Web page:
As many of you know, I have spent the last 5 months studying and writing about Joseph, the son of Jacob, for Faith Quest, our church’s summer camp for kids. Each year, at the beginning of summer, our pastors begin teaching about the same character we will explore at Faith Quest. As I await the sermons, I vaccilate between joyful expectation and fearful anticipation. While I love to hear the pastors’ perspective, I also dread finding out I was wrong! Especially considering that, at this point, our script and curriculum are pretty much done…off to the printers…signed, sealed and delivered. During most sermons, you can find me furiously scribbing notes and practically holding my breath, hoping the pastors don’t drop a theological bomb that obliterates any premise on which our script is founded, because by now the teenage cast is already memorizing lines! All this after the script was already read and approved by one of the pastors. Wow…maybe I need a vacation.
Somehow, in the midst of all that Sunday morning mania, God speaks to me. The question from recent sermons that keeps coming back to me is: “Do I think Joseph is arrogant and prideful or naïve and innocent?” Well…can it be that both are true? Can’t naïve people also be arrogant, know-it-alls? I mean, seriously, why are they so naïve anyway? Could it be because they fail to see outside themselves and their own limited perspective?
The description of someone as naïve often presumes a sort of innocence, but I think this presumes too much. After all, none of us is really innocent and all of us are, on some level, selfish and prideful. Sure, there is the kind of naiveté of those who’ve never been exposed to certain sins, horrors, darkness and evil, but that is not the naiveté I am talking about. Nor is it the kind one could attribute to Joseph. He had been exposed to all sorts of evil and sin. There is no way he was unaware of his father’s, mothers’ or brothers’ rivalries, sin and jealousy – unless he was stupid, which he was not.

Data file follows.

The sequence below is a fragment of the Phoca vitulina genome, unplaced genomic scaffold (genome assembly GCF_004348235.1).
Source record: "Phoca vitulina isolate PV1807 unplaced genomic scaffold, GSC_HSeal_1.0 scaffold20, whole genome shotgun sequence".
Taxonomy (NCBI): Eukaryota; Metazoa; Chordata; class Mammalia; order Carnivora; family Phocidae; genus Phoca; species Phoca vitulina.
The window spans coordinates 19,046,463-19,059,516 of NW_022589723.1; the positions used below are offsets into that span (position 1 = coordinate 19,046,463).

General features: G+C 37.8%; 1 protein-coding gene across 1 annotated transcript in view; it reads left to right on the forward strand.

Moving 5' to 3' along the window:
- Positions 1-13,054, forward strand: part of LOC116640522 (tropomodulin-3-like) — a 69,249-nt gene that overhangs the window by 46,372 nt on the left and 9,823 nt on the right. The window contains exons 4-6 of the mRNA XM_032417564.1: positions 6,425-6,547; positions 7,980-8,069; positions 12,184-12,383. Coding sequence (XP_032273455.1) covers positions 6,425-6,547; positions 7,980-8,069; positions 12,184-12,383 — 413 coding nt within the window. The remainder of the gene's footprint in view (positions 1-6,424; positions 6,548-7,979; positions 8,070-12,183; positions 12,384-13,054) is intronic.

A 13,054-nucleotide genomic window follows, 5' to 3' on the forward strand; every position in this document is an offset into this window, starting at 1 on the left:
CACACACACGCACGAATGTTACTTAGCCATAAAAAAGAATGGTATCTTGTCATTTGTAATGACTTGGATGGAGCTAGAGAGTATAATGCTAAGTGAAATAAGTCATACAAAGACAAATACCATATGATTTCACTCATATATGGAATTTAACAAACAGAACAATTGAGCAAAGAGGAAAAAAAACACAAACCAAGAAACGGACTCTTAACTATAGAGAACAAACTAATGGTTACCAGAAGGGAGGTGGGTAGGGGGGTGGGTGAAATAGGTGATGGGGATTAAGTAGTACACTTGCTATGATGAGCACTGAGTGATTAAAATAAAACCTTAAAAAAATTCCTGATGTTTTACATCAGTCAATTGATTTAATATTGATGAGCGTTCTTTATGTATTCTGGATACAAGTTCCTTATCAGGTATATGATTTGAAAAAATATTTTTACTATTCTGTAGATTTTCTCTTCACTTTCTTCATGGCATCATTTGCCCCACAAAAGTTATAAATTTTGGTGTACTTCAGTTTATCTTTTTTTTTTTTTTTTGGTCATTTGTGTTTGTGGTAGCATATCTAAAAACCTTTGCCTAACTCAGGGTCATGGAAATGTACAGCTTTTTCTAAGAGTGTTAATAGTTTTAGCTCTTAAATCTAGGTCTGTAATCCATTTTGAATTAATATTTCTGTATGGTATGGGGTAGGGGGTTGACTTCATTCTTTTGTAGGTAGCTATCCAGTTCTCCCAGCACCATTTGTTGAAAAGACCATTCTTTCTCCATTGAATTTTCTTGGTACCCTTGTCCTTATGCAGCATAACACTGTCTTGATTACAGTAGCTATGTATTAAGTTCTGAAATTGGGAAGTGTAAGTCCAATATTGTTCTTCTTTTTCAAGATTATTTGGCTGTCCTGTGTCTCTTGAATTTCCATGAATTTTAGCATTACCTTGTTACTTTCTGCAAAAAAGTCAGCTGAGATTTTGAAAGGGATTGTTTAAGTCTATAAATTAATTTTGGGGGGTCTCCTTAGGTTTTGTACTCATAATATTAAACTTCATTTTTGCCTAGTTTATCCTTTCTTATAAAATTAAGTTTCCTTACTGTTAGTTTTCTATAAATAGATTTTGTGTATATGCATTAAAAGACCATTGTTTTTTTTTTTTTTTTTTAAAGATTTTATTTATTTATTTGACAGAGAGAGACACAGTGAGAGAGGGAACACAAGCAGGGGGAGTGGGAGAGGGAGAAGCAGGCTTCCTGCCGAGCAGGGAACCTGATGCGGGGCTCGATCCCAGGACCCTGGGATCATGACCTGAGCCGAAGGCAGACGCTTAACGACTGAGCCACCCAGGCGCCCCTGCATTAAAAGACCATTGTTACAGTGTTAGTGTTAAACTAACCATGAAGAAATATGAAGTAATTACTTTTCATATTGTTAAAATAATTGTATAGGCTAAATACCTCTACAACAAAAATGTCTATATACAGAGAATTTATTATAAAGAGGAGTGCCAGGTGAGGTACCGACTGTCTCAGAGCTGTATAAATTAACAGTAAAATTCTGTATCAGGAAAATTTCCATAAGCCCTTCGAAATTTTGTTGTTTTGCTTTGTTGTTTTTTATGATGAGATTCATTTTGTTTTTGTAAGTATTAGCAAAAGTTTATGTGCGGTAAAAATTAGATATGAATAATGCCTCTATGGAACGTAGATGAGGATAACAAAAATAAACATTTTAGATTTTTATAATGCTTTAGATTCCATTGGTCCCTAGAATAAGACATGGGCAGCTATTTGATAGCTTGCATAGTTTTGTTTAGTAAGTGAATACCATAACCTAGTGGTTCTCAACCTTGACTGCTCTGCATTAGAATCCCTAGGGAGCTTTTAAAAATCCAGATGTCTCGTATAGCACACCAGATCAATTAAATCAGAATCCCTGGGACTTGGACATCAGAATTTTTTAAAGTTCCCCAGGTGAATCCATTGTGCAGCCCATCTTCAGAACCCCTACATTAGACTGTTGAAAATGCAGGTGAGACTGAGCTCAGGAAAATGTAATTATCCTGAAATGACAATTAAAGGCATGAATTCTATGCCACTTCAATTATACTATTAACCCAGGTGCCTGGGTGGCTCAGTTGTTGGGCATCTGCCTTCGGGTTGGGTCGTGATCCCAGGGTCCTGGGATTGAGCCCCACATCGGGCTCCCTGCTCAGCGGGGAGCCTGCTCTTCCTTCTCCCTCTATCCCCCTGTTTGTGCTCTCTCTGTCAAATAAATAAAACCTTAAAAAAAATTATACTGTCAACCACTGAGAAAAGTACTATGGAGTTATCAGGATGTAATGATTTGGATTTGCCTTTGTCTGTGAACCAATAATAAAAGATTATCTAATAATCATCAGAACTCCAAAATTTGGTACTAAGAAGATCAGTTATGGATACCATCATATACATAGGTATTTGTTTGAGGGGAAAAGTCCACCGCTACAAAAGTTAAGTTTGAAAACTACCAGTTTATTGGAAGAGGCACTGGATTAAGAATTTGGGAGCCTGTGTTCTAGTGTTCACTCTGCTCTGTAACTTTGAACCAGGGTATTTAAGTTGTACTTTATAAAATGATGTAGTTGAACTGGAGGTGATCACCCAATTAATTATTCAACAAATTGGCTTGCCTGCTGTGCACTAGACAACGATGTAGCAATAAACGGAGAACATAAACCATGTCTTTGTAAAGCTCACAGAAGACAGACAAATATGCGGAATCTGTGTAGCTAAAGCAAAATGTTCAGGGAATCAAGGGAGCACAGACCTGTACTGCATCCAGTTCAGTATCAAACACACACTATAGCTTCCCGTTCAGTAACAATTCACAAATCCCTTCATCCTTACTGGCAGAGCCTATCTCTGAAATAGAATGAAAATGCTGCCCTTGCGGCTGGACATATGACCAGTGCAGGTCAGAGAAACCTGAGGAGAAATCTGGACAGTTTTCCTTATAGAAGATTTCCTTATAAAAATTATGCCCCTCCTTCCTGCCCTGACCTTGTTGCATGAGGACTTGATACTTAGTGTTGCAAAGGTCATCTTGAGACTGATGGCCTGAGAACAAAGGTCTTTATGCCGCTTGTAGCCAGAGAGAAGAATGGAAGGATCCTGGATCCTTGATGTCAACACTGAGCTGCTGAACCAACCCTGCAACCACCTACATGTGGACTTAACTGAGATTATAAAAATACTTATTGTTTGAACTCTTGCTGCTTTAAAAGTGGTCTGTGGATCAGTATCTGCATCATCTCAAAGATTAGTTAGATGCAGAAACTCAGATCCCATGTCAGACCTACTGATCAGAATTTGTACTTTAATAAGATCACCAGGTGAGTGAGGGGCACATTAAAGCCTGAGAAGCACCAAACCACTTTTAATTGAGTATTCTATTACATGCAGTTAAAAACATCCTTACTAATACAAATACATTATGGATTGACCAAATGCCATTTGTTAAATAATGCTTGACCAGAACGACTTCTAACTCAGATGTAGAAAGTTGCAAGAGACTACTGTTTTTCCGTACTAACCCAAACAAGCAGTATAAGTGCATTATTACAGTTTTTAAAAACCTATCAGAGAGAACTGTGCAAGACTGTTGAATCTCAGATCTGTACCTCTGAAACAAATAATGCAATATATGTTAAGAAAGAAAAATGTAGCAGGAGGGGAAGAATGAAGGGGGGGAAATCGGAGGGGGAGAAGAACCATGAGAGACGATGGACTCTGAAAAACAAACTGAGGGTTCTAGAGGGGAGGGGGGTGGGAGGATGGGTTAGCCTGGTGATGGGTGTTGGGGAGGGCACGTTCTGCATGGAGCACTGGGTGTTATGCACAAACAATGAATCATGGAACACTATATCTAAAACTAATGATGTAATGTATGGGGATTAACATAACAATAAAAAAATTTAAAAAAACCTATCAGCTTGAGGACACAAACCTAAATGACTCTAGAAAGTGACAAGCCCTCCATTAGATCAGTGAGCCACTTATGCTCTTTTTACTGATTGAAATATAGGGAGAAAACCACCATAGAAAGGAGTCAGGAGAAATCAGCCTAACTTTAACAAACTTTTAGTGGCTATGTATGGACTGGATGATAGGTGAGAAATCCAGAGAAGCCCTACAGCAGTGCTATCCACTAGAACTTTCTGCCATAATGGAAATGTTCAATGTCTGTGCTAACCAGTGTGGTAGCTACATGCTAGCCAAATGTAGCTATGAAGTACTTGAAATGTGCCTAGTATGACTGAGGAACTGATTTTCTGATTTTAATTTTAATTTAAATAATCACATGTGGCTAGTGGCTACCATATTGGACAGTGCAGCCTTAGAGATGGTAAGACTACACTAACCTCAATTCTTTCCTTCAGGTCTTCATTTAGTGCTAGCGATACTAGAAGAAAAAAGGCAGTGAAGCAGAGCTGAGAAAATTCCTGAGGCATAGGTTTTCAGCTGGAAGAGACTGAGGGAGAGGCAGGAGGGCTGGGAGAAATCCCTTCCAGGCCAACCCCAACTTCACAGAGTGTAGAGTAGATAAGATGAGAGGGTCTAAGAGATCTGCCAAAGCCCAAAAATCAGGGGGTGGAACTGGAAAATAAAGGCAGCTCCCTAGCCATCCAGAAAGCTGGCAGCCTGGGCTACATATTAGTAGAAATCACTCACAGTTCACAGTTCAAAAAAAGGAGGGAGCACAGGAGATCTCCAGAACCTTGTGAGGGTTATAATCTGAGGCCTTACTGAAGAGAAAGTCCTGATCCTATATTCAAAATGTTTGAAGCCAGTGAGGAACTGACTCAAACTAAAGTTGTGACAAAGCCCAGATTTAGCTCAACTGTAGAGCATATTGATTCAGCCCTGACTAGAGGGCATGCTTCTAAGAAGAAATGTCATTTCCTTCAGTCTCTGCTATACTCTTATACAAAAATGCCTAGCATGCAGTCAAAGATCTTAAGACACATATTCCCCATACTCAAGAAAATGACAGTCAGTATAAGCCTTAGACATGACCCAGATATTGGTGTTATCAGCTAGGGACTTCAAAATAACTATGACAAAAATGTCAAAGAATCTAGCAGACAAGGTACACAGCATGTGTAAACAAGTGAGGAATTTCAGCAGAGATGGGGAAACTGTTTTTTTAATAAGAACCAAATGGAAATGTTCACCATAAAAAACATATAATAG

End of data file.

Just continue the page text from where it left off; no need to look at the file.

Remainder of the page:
I think Joseph was naïve because, in a way, he chose to be so. In my studies, one of the commentators (at this moment I can not remember who or what book but it belonged to my pastor and I’ve since returned it to him) addressed this issue of Joseph’s naiveté very well. Here’s the jist or at least what I remember: Naïve people often go about their business oblivious to the effect they are having on others, or perhaps they see the effect, but don’t understand the cause or take the time to address it. This, however, does not lessen the effect or absolve the person from some level of responsibility. And no, being naïve about being naïve does not excuse you from being naïve.
So when I caught myself thinking, “Wow. Glad I’m not naïve,” I figured that was a red flag. And surprise, surprise! Guess who is a little naïve about being naïve?
I hear you asking me “However is it that you, Nichole, could be naïve? You are so well versed, experienced, wise and perceptive!” Ahahahhahaha! I make myself laugh! My goodness! It wasn’t until I was in my 30’s that I realized my grandmother’s warning to “never put your hand down the sink drain, even if the garbage disposal is off because there is a button inside it that could turn it on by accident” was a well-intentioned lie. You can imagine how hard my husband laughed when he broke the news and told me the truth!
You see, my first instinct is to take everyone at their word. Why, after all, would anyone say anything other than the truth? That last question may be the very reason I am not good at strategy games. I mean really – spending hours trying to figure out a way to trick someone or trying to anticipate how they are going to trick me? Oh honestly! I just don’t have what it takes for that kind of thinking.